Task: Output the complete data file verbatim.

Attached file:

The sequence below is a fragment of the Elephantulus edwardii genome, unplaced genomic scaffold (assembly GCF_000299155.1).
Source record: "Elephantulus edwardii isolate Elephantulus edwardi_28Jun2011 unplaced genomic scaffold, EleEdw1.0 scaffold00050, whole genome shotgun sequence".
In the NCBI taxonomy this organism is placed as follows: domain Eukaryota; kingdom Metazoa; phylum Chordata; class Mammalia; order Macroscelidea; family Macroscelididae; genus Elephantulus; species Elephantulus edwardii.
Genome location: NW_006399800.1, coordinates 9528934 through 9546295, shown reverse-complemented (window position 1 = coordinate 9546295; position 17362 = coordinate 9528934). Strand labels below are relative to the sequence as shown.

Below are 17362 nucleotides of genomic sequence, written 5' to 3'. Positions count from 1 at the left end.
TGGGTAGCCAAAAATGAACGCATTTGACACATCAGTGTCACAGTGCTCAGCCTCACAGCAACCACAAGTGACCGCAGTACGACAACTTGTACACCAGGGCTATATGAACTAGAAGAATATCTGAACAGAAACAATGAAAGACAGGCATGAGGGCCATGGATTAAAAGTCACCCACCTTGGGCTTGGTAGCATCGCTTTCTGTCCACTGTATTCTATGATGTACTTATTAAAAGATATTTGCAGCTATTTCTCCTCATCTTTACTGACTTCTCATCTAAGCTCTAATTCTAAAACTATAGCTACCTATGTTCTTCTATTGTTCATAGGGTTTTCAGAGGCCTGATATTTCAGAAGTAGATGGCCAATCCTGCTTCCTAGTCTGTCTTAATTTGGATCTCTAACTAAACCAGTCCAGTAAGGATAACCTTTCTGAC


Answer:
The sequence below is a fragment of the Elephantulus edwardii genome, unplaced genomic scaffold (assembly GCF_000299155.1).
Source record: "Elephantulus edwardii isolate Elephantulus edwardi_28Jun2011 unplaced genomic scaffold, EleEdw1.0 scaffold00050, whole genome shotgun sequence".
In the NCBI taxonomy this organism is placed as follows: domain Eukaryota; kingdom Metazoa; phylum Chordata; class Mammalia; order Macroscelidea; family Macroscelididae; genus Elephantulus; species Elephantulus edwardii.
Genome location: NW_006399800.1, coordinates 9528934 through 9546295, shown reverse-complemented (window position 1 = coordinate 9546295; position 17362 = coordinate 9528934). Strand labels below are relative to the sequence as shown.

Below are 17362 nucleotides of genomic sequence, written 5' to 3'. Positions count from 1 at the left end.
TGGGTAGCCAAAAATGAACGCATTTGACACATCAGTGTCACAGTGCTCAGCCTCACAGCAACCACAAGTGACCGCAGTACGACAACTTGTACACCAGGGCTATATGAACTAGAAGAATATCTGAACAGAAACAATGAAAGACAGGCATGAGGGCCATGGATTAAAAGTCACCCACCTTGGGCTTGGTAGCATCGCTTTCTGTCCACTGTATTCTATGATGTACTTATTAAAAGATATTTGCAGCTATTTCTCCTCATCTTTACTGACTTCTCATCTAAGCTCTAATTCTAAAACTATAGCTACCTATGTTCTTCTATTGTTCATAGGGTTTTCAGAGGCCTGATATTTCAGAAGTAGATGGCCAATCCTGCTTCCTAGTCTGTCTTAATTTGGATCTCTAACTAAACCAGTCCAGTAAGGATAACCTTTCTGAC